Interpreting International Law in India
India also mostly follows the same principles of statutory interpretation drawing on English law and the New York Convention of 1958 among other vital developments.
Justice AK Patnaik’s remarks on the principles of statutory interpretation should always be kept in mind by legal practitioners as well as by courts while interpreting the prevailing Indian law in the form of the Arbitration and Conciliation Act 26,1996 as well as keeping in mind the various additions and subsequent amendments. The remarks were along the following lines-
In construing the very expression ‘public policy’ in Section 7(1)(b)(ii) of the Foreign Awards(Recognition and Enforcement) Act,1961 which in turn was facilitated for giving adequate and practical effect to the New York convention of 1958 and assistance was taken from terms of the convention and the exact meaning of public policy which was understood in private international law. The word commercial in Section 3 of the same act was in an extremely liberal and flexible manner construed to encapsulate contracts for consultancy services to in turn promote speedy settlement of disputes which arose in international trade and recourse was also taken to the meaning of the word ‘commercial’ in the Model law that was arranged by the United Nations Commission on International Trade Law.
Pertaining specifically to the importance of the Arbitration and Conciliation Act 26, 1996 along with its numerous additions and amendments in lieu of the amending act 3 of 2016 precisely due to Part 1(Arbitration) of the 1996 Act(Sections 2 to 43) and Part |||(Conciliation) of the 1996 Act(Sections 61 to 81) have been enacted in cognizance of the preamble of the 1996 act since the Model Law and Rules have made immense contributions towards establishing a unified legal framework for a fair and efficient settlement of disputes which in turn arose in various international commercial relations. Secondly, Chapter 1 of the 1996 Act: New York convention awards have been enacted by reproducing in statute form(Sections 44 to 52) the relevant and appropriate articles of the New York convention 1958, which in itself had already been ratified by India in the year 1960.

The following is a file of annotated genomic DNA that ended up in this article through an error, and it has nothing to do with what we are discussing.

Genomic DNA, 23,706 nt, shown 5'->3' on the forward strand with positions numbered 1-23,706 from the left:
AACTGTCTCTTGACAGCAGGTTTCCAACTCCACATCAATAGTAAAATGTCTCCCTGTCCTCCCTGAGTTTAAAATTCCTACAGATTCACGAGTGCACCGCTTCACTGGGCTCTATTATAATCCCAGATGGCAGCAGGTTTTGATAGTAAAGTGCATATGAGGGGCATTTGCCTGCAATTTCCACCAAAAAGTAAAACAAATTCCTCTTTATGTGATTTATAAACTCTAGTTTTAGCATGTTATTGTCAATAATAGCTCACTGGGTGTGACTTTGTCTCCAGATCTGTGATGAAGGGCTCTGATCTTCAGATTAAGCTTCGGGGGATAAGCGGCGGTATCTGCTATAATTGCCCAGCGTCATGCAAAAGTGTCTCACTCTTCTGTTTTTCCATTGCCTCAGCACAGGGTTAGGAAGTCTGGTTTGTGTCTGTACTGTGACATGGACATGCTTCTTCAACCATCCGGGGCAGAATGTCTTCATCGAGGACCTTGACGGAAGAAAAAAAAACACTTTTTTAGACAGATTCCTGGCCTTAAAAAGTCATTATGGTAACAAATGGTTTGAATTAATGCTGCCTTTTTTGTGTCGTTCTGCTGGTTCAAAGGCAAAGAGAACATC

Part 1 (Arbitration) of India’s 1996 Act had been framed and promulgated after taking into due consideration the UNCITRAL Model law of 1985. The basis of which was the International Commercial Arbitration Act of 1996 of British Columbia (Canada) which intricately follows the UNCITRAL Model Law of 1985.
Most contracting states of the New York Convention,1958 have enacted implementing acts which can be broadly categorized and tabulated in the following form-
Canada and former Czechoslovakia have attached to the implementing enactment the whole of the New York convention,1958 as a schedule.
Australia, Denmark, Ireland, Indonesia, Malaysia, Israel, and New Zealand have taken the convention in question as its very rudimentary base and have modified it subsequently in its statute form itself.
India, which had ratified the New York convention in 1960, enacted arguably without much success an initial implementing act which was titled the Foreign Awards (Recognition and Enforcement) Act,1961. However, gradually India re-enacted recent implementing legislation in the form of the Arbitration and Conciliation Act 26 of 1996, this, in turn, included Part 2, Chapter 1 of the Arbitration and Conciliation Act 26 of 1996(New York Convention Awards) - which in turn included sections 44 to 52.
Source: Harmony amidst Disharmony: The International Framework: Fali S Nariman